differs from estoppel in pais in that the representation relied upon need not be one of present fact.”
Estoppel by convention or mutual assurance is described in Spencer Bower & Turner on estoppel by Representation (3rd Ed, 1977, pl57) as follows:-
“This form of estoppel is founded not on a representation of fact made by a representer and believed by a representee, but on an agreed statement of facts the truth of which has been assumed, by the convention of the parties, as the basis of a transaction into which they are about to enter. When the parties have acted in their transaction upon the agreed assumption that a given state of facts is to be accepted between them as true, then as regards that transaction each will be estopped against the other from questioning the truth from the statement of facts so assumed.”
This passage was cited with approval by Eveleigh & Brandon LJJ
in Amalgamated Investment v Texas Commerce
where Lord Denning M. R. said (at p 584):
(1981) 3 A E R 577
“When the parties to a transaction proceed on the basis of an underlying assumption (either of fact or of law, and whether due to misrepresentation or mistake, makes no difference), on which they have conducted the dealings between them, neither of them will be allowed to go back on that assumption when it would be unfair or unjust to allow him to do so. If one of them does seek to go back on it, the Courts will give the other such remedy as the equity of the case demands.”
These statements of the law of estoppel by convention or mutual assurance were recently adopted by Lord Donaldson M. R. and Mc Cowen L. Jin Hiscox v Outwaite (No.l) (1991) 3 A ER 124. I would therefore regard this kind of estoppel to be now well established in law.
In my judgment, the appellant is entitled to invoke the doctrine of promissory estoppel and/or the doctrine of estoppel by convention or mutual assurance in this case. Here, the appellant and the Respondent evidently proceeded on the basis of an underlying assumption that the firm possessed the competence and integrity to prepare an impeccable report and would not submit a report which is inaccurate, exaggerated or misleading. The contractual terms expressed in paragraphs 5 & 6 of the Statement of Claim and admitted in paragraph 5 of the Defence constituted a vote of confidence in the Firm to present a proper Report. The contractual terms also constituted a clear and unequivocal representation, promise or assurance by the respondent that it would abide and be bound by the Firm’s Report. The representation, promise or assurance was intended to be acted upon and was in fact acted upon by the appellant which thereby incurred the expense of the Report and altered its position to its prejudice.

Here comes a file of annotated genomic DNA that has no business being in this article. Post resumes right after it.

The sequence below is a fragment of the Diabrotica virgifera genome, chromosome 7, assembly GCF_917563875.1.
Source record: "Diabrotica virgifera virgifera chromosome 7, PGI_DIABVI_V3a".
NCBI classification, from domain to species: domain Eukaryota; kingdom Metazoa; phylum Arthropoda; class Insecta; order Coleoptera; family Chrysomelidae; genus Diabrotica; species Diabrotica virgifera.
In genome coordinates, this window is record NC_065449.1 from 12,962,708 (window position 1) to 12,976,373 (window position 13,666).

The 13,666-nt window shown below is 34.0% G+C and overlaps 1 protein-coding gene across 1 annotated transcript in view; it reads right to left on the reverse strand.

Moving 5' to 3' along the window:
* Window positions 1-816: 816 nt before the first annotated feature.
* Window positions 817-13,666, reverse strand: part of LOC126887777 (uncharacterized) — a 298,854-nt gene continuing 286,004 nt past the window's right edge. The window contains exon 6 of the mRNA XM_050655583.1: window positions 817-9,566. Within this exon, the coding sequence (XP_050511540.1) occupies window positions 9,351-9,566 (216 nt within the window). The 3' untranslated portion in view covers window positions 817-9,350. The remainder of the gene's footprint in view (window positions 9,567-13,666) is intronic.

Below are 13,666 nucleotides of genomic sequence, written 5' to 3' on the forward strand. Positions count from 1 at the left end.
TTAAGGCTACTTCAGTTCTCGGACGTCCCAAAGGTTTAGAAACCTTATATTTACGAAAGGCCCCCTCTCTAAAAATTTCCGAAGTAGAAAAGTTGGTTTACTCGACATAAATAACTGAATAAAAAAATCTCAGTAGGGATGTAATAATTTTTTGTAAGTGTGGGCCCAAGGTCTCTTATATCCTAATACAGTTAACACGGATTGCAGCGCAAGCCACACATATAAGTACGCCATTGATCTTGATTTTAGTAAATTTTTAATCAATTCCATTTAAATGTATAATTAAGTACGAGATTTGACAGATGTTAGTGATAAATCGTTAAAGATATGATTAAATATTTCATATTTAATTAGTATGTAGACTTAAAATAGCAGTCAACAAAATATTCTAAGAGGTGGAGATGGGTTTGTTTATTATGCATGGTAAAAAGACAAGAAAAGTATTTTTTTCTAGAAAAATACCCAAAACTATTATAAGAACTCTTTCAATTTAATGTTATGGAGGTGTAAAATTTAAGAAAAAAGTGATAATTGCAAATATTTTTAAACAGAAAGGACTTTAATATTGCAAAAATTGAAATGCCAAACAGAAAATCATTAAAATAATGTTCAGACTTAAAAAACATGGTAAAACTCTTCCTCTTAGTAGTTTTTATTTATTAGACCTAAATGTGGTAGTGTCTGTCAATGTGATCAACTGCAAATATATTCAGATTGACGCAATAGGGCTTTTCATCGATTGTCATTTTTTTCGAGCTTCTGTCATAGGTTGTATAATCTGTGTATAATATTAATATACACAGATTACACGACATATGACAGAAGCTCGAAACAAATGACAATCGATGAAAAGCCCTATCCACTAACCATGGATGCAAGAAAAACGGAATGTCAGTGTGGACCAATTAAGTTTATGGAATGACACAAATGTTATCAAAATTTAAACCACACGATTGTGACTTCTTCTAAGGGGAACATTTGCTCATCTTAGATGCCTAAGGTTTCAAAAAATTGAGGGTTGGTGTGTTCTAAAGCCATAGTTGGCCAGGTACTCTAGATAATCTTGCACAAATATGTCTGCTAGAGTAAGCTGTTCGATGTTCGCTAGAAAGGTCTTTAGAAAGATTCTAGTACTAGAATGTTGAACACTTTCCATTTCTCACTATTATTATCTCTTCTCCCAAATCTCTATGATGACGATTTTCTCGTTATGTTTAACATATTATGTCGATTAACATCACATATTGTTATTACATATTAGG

In those circumstances, the appellant and the respondent (inter se) are estopped from impugning the Firm’s Report on the ground that it is inaccurate, exaggerated or misleading. While any such imperfection may generate a right of action by the appellant or the respondent against the Firm, it would be unfair, unjust and unconscionable to allow the appellant or the respondent to use a defect in the Report as a ground for repudiation of the obligation or liability which the appellant and the respondent expressly agreed that the Report would create as between them.
(2) Breach of the obligation to repair etc.
The Firm’s Report stated that: “From the inspection survey given in Sections 2.0 and 3.0 of this report, it is clear that the tenant of the Agreement of Lease has a liability for necessary expenses to be incurred in making good the premises, as required under the terms of the Agreement of Lease.” The Report indicated
|the damage to the demised premises to|
Building and fittings
|be as follows:-|
|Furniture and fittings||91,197.00|
In view of the above extracts from the Report, I would have been content to confine myself to the facts that the Firm found that there was damage to the demised premises for which the respondent is liable and that the Firm assessed the damage at